O2Micro (NASDAQ:OIIM) reported a positive Q4 boosted by a one-time license fee with Feit Electric. Revenues were $17.9 million compared with $16.9 million in Q4 a year ago, up 8%. While the company did not break out the amount of the license fee per the request of Feit, if we assume that the rest of the revenues were at Q3’s gross margin level, and the fee was at 100% gross margin, we can guesstimate that the fee was around $2.5 million using a little algebra. This pushed the earnings into profitability on an operating level, as well as GAAP, and non-GAAP bases. This is the first operating profit since 2011. Guidance for revenue for the first quarter of 2020 was for revenues between $14.5 and $16.0 million or a midpoint of $15.25 million, which would be growth of 19.5% year over year.
The guidance for Q1 takes into account the business disruption taking place in China right now due to government imposed shutdowns of travel and business. In addition to extending the Chinese New Year holiday, the government has restricted travel and imposed quarantines in various locations. The rest of these actions is that, customers have been able to produce less products than normal in Q1 and consumers have not been able to go to work or shop for a few days. O2Micro therefore lowered the guidance it would have given because of this and widened the range because it is still unsettled as to what will happen in China for the rest of Q1. Until businesses get back to work, and restrictions are not extended, it is hard to tell what customers will be ordering and when. The good news is, that on an annual basis customers have not changed the amount of product they want, although some Q1 orders may shift to Q2.
For Q4 the gross margin was exceptionally high at 56.7% due to the 100% margin license deal. This is compared to 50.3% a year ago and 51.4% in Q3 2019. The company said to expect Q1 2020 gross margin to be in the range of 50-52%.
The operating profit in Q4 was $905,000 versus a loss of $1.8 million last year and $1.1 million in Q3. This is the company’s first operating profit since 2011. Adding back depreciation and amortization ($470,000) and stock-based compensation ($378,000,) the adjusted EBITDA looks to be $1.8 million versus a negative $1.3 million in Q4 2018.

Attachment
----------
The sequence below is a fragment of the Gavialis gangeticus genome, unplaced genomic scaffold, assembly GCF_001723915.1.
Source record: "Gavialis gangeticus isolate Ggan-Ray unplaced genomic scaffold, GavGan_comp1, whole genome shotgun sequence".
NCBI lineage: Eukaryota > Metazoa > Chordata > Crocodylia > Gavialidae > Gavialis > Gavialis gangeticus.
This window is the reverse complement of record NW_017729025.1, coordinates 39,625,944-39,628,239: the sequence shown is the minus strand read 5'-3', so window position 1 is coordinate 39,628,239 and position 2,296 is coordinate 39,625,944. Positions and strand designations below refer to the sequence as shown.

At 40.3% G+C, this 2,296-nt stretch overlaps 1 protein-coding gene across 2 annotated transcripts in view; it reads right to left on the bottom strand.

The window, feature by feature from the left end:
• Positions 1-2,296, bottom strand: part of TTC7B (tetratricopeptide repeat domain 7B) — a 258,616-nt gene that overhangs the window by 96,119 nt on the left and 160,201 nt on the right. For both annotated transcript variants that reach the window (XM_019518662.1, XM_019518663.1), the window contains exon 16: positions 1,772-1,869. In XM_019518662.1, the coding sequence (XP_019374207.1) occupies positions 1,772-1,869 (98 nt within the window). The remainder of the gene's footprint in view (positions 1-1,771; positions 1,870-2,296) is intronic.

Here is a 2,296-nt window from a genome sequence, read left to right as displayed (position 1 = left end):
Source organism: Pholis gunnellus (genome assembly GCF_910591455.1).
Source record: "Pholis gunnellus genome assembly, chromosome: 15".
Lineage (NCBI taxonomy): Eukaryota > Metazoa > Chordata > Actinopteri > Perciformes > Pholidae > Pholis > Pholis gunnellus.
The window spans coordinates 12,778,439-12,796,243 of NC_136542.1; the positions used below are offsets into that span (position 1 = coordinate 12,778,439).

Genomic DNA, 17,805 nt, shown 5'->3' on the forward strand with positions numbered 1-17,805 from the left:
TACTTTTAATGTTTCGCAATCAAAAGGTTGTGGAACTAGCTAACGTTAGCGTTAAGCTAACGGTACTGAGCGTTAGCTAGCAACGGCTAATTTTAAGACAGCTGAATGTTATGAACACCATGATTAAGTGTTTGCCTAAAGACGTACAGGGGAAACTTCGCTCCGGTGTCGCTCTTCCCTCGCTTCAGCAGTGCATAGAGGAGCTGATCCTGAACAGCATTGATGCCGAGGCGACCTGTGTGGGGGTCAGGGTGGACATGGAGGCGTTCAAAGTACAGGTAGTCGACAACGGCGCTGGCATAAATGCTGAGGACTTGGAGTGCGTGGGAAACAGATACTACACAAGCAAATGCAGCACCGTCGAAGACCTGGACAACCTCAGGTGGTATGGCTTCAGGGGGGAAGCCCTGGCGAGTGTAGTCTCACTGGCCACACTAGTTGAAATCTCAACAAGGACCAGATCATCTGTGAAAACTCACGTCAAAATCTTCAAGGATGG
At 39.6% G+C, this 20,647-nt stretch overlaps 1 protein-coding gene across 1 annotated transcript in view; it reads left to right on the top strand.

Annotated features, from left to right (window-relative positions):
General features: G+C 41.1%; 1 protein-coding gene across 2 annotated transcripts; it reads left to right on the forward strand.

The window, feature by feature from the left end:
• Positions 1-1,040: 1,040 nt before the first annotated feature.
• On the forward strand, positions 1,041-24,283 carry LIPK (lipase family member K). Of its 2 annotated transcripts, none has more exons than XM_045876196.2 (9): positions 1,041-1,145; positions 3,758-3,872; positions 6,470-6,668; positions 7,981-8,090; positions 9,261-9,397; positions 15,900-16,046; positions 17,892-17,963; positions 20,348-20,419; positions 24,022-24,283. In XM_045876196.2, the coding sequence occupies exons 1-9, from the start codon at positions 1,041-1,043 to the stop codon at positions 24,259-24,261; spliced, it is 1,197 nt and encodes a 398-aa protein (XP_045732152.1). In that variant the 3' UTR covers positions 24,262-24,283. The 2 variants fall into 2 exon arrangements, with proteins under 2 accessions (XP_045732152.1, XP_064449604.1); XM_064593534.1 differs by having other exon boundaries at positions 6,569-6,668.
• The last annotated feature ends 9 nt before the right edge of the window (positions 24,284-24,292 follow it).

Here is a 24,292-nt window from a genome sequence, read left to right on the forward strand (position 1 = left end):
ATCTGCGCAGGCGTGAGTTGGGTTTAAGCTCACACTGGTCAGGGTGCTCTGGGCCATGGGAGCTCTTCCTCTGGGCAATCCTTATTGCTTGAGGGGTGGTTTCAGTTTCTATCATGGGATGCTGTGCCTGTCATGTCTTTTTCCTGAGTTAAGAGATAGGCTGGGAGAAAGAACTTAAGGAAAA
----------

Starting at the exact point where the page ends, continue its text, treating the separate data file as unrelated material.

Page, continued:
The company reported GAAP income of $1.8 million versus last year’s loss of $3.1 million last year. This yielded GAAP EPS of $0.07 versus a loss per share of $0.13 a year ago.
Non-GAAP earnings were $1.4 million, versus a loss of $1.4 million last year. The company reported a non-GAAP EPS of $0.05, versus a loss of $0.05 last year. In Q4 2019, the company repurchased 71,380 ADS units at a cost of $91,000.
On December 31, 2019, the company had $43.4 million in cash and equivalents (or $1.76 per ADS), up $7.9 million sequentially. Net cash generated by operating activities in the quarter was $5.2 million. Capital expenditures were $371,000 and depreciation and amortization was $470,000. The full cash flow statement is not available until the 20-F is filed.
The company believes it can be EBITDA positive between $16 million to $18 million in quarterly revenues, and profitable between $18 million to $20 million in revenues. The company was at cash profitability in Q4 2019.
Its biggest segment, Intelligent lighting, continues to grow driven by to be driven design wins in 4K and 8k TVs, and HDR Monitors. The company has expanded its product offerings in high-end TVs and monitors as well as lower end TV and monitors with a new line of patented backlighting products with integrated MOSFETS.
The company is now providing samples of its new technology for multiple skin LED backlighting, which is the flashing backlight for the LCD display that reduces motion. High end TVs and monitors use many more ICs. For example, 64 O2Micro ICs are in the latest $10,000 Sony 85-Inch 8K HDR Smart Master Series LED TV.
The company trades at a negative enterprise value of -$1.2 million. At the end of 2019, the company had $46.4 million (or $1.76 per ADS) in cash and equivalents, no debt, and valuable real estate in China and California. In California it owns a 37,180 square foot building where it has its USA operations, which was bought for $4.6 million in May 2004 and believe it is now easily worth more than $7 million. Plus it also owns other real estate in China and Taiwan. Also on the balance sheet are long-term investments in other companies, including 800,000 shares of stock in Excelliance MOS (worth $2.6 million.) The company has a very high liquidation, as well as acquisition, value.
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